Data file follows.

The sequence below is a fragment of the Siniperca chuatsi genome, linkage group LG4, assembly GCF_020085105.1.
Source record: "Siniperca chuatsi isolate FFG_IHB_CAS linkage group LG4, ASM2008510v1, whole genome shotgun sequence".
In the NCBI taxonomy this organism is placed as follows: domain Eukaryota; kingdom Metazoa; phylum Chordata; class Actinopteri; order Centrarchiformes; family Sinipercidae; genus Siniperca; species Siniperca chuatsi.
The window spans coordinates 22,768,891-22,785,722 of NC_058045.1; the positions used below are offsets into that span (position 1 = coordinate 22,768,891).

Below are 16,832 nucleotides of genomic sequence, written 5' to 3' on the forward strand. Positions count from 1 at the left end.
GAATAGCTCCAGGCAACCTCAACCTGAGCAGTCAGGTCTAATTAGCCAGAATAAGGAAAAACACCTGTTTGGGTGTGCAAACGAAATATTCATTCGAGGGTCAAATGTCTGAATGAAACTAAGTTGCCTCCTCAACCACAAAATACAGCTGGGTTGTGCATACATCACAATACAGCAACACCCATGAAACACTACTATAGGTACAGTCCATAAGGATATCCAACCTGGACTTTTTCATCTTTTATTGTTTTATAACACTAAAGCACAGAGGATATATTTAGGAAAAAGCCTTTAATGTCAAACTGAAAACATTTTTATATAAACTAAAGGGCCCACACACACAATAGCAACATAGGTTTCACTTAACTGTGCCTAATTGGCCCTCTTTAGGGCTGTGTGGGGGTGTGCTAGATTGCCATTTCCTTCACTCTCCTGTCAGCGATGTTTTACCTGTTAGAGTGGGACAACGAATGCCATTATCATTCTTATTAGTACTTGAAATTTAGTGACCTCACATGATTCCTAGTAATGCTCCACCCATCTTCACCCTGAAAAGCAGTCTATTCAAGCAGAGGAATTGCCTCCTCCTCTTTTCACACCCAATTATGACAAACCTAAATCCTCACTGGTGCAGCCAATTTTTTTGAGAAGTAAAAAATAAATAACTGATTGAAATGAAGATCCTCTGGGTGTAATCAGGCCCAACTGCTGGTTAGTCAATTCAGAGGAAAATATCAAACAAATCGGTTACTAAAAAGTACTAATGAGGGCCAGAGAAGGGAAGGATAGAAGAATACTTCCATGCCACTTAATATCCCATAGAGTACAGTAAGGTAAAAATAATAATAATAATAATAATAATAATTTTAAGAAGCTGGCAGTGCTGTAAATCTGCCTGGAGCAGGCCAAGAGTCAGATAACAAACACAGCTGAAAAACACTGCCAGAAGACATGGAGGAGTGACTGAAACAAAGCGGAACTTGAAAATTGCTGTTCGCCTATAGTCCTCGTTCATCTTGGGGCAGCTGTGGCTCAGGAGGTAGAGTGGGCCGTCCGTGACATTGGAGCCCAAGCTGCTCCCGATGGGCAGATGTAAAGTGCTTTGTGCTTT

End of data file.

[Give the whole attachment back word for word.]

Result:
The sequence below is a fragment of the Siniperca chuatsi genome, linkage group LG4, assembly GCF_020085105.1.
Source record: "Siniperca chuatsi isolate FFG_IHB_CAS linkage group LG4, ASM2008510v1, whole genome shotgun sequence".
In the NCBI taxonomy this organism is placed as follows: domain Eukaryota; kingdom Metazoa; phylum Chordata; class Actinopteri; order Centrarchiformes; family Sinipercidae; genus Siniperca; species Siniperca chuatsi.
The window spans coordinates 22,768,891-22,785,722 of NC_058045.1; the positions used below are offsets into that span (position 1 = coordinate 22,768,891).

Below are 16,832 nucleotides of genomic sequence, written 5' to 3' on the forward strand. Positions count from 1 at the left end.
GAATAGCTCCAGGCAACCTCAACCTGAGCAGTCAGGTCTAATTAGCCAGAATAAGGAAAAACACCTGTTTGGGTGTGCAAACGAAATATTCATTCGAGGGTCAAATGTCTGAATGAAACTAAGTTGCCTCCTCAACCACAAAATACAGCTGGGTTGTGCATACATCACAATACAGCAACACCCATGAAACACTACTATAGGTACAGTCCATAAGGATATCCAACCTGGACTTTTTCATCTTTTATTGTTTTATAACACTAAAGCACAGAGGATATATTTAGGAAAAAGCCTTTAATGTCAAACTGAAAACATTTTTATATAAACTAAAGGGCCCACACACACAATAGCAACATAGGTTTCACTTAACTGTGCCTAATTGGCCCTCTTTAGGGCTGTGTGGGGGTGTGCTAGATTGCCATTTCCTTCACTCTCCTGTCAGCGATGTTTTACCTGTTAGAGTGGGACAACGAATGCCATTATCATTCTTATTAGTACTTGAAATTTAGTGACCTCACATGATTCCTAGTAATGCTCCACCCATCTTCACCCTGAAAAGCAGTCTATTCAAGCAGAGGAATTGCCTCCTCCTCTTTTCACACCCAATTATGACAAACCTAAATCCTCACTGGTGCAGCCAATTTTTTTGAGAAGTAAAAAATAAATAACTGATTGAAATGAAGATCCTCTGGGTGTAATCAGGCCCAACTGCTGGTTAGTCAATTCAGAGGAAAATATCAAACAAATCGGTTACTAAAAAGTACTAATGAGGGCCAGAGAAGGGAAGGATAGAAGAATACTTCCATGCCACTTAATATCCCATAGAGTACAGTAAGGTAAAAATAATAATAATAATAATAATAATAATTTTAAGAAGCTGGCAGTGCTGTAAATCTGCCTGGAGCAGGCCAAGAGTCAGATAACAAACACAGCTGAAAAACACTGCCAGAAGACATGGAGGAGTGACTGAAACAAAGCGGAACTTGAAAATTGCTGTTCGCCTATAGTCCTCGTTCATCTTGGGGCAGCTGTGGCTCAGGAGGTAGAGTGGGCCGTCCGTGACATTGGAGCCCAAGCTGCTCCCGATGGGCAGATGTAAAGTGCTTTGTGCTTT